As in requiring a dance school to have a police permit, or a used bookstore to hold books for 30 days, or a cyber cafe to provide 20 square feet of floor area per computer. These are among the examples cited in a new report on the hassles of owning a business in L.A. It's hardly news that the rules and regulations are way more cumbersome than other cities, but the Institute of Justice, a public law firm, provides a number of examples on just how crazy the system has become.
• Los Angeles imposes draconian restrictions on home-based business and bans many--including dog sitting, sewing garments and cutting hair--outright.
• Would-be restaurateurs in Los Angeles must endure months, if not years, of hardship and spend tens of thousands of dollars navigating the city's labyrinthine permitting process--a fact that has given rise to a cottage industry of "permit expediters."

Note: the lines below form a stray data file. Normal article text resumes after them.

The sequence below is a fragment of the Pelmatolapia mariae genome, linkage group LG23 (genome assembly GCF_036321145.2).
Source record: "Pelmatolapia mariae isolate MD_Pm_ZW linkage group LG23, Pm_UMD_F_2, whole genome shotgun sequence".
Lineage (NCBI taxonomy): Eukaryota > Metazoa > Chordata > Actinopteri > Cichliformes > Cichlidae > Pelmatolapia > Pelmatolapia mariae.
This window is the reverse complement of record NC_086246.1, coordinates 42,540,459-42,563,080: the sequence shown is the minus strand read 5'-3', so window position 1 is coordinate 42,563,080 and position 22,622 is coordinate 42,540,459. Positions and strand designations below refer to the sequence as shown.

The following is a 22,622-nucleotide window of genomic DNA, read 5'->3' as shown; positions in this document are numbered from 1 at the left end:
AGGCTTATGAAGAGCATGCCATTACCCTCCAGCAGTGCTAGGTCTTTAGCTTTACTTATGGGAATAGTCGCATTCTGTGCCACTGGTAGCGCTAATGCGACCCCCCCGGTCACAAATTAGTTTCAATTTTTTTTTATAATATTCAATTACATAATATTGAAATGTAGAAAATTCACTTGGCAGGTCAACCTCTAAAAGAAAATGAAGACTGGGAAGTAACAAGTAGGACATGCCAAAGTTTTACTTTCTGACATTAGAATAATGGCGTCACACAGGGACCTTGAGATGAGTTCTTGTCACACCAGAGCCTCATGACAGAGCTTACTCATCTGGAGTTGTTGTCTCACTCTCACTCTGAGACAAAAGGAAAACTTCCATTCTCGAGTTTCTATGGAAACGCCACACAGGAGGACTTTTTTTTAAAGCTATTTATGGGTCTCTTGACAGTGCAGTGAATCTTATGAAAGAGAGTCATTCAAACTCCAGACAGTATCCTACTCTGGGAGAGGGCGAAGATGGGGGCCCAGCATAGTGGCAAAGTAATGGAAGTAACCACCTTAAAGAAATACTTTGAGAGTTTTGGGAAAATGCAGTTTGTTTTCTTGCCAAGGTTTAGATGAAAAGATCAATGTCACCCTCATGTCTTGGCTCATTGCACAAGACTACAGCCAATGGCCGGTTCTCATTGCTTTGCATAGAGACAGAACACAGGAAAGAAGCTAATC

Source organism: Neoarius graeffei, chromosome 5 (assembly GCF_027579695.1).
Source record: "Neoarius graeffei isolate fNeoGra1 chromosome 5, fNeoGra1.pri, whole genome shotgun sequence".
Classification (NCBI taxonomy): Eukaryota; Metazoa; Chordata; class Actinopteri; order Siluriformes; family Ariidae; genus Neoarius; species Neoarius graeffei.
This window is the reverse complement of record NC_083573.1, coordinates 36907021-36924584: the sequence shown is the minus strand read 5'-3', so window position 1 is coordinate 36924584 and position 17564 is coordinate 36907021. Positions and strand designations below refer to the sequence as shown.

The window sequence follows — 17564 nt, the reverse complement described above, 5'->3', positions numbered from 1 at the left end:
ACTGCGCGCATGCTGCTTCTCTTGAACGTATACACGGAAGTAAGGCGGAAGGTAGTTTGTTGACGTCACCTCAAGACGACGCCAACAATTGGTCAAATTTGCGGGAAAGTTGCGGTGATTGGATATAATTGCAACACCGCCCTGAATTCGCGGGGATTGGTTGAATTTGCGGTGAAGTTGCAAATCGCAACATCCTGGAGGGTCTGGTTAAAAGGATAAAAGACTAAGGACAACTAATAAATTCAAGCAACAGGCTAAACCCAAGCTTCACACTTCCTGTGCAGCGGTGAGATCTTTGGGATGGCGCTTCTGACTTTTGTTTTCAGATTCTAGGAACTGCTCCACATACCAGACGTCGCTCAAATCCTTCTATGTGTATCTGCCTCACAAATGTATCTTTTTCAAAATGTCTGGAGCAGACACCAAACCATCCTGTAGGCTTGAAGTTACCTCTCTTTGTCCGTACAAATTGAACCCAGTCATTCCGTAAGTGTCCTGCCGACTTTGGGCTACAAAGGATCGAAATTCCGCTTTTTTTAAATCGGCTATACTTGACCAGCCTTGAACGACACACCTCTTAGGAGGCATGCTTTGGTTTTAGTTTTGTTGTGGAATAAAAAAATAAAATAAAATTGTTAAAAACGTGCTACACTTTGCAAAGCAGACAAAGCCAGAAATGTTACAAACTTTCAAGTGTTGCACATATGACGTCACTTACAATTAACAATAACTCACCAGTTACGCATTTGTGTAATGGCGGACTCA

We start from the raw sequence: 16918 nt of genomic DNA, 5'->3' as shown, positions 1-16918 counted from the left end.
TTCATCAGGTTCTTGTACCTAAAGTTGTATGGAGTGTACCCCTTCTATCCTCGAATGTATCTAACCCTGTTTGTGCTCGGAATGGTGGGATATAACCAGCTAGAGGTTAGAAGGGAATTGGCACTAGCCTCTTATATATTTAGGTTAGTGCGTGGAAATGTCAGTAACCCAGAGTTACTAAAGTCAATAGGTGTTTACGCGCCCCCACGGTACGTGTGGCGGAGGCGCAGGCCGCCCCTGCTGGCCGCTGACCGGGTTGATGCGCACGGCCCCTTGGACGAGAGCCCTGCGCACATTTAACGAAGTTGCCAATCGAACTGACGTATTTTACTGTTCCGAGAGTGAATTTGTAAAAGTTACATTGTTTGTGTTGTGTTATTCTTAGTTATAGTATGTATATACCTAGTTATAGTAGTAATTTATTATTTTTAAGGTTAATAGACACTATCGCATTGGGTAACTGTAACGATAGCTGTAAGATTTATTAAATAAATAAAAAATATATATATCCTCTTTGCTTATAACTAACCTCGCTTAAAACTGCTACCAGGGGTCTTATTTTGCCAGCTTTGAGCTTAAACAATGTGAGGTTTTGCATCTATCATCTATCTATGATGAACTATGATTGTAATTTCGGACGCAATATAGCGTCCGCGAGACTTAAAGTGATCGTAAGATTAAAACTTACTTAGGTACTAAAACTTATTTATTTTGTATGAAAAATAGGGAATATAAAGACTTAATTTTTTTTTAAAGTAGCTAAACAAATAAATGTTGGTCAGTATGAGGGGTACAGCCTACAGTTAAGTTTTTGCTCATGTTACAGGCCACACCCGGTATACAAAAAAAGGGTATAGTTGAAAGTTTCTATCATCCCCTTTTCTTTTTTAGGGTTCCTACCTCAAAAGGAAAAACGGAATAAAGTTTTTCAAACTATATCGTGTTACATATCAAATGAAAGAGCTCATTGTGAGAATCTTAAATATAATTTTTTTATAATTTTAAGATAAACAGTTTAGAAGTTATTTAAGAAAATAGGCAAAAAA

• Tree trimmers, wallpaper hangers, fence builders and numerous other trades must obtain a state-issued "specialty contractor" license, obtainable only after several years'
experience, a state-administered test and a background check.
• Startup clothing designers on the Los Angeles fashion scene must pass a state-administered examination and pay a hefty sum to obtain a "garment manufacturer's" license.
• eBay-type drop-off stores are required to fingerprint customers, report daily to the government and hold merchandise for 30 days before offering it for sale.
The mayor's office had been touting a plan to streamline the permit process, but after two frustrating years the plug was pulled. Just too much resistance from city department heads and too much complexity in overhauling the system. From the Business Journal:
Initially, the so-called 12-to-2 plan wasn't enacted because of resistance from City Hall bureaucrats. Finally, as the process dragged on, First Deputy Mayor Austin Beutner decided the streamlining plan didn't go far enough. Instead, the city has decided to scrap the plan and hire a consultant to recommend ways to overhaul the permit process. "We weren't making the progress we needed to make," Beutner told the Business Journal last week. He said Los Angeles needs to do permitting as quickly and efficiently as other cities.